|Title:||Man of the Century: The Life and Times of Pope John Paul II|
|Publisher:||Henry Holt and Co.|
|Number of pages:||768|
Publishers Weekly Book of the Year
Booklist Editor's Choice, 1997
Pope John Paul II hasn't always been the most popular man in the world--even many Catholics have disregarded his opinions on crucial matters of morality. Award-winning investigative reporter Jonathan Kwitny draws a detailed portrait of the Pope that reveals a man of momentous significance, warts and all.
Through unrelenting research, Kwitny shows how John Paul's dynamic pastoralism and action-centered philosophy influenced and guided the intellectuals and workers in Eastern Europe who eventually dismantled the Iron Curtain. It was for one of John Paul's books that the underground presses in Poland began functioning. Czech intellectuals risked their lives to hear his ideas, and because they heeded his advice, Solidarity's workers held out against the Communists. Pulling the pieces all together, Kwitny makes a strong case for John Paul truly being the man of the century. He quotes Gorbachev, saying, "Everything that happened in Eastern Europe during these past few years would have been impossible without the pope."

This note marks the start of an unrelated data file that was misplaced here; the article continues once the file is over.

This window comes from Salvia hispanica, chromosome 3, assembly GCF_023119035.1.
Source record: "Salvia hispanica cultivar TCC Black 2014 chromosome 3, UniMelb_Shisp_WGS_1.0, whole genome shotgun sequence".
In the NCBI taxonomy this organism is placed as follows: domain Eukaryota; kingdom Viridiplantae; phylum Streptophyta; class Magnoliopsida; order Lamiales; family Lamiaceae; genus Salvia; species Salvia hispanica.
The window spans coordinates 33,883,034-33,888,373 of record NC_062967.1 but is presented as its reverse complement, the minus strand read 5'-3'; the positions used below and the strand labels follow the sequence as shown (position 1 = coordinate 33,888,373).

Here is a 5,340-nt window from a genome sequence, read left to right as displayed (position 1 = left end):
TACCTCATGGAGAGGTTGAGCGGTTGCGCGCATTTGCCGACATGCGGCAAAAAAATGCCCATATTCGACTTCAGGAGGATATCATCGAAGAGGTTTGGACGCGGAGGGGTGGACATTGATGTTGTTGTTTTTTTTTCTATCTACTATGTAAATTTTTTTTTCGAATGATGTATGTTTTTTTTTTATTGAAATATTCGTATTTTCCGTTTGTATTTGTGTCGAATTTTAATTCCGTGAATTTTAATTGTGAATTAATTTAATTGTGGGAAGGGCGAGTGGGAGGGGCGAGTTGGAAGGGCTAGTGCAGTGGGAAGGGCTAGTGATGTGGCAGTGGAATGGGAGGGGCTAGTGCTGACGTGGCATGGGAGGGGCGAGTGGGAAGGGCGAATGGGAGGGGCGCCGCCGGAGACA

When light breaks through the prism of this pope, no simple image appears; so that we can make up our own minds, Kwitny gives us the full spectrum.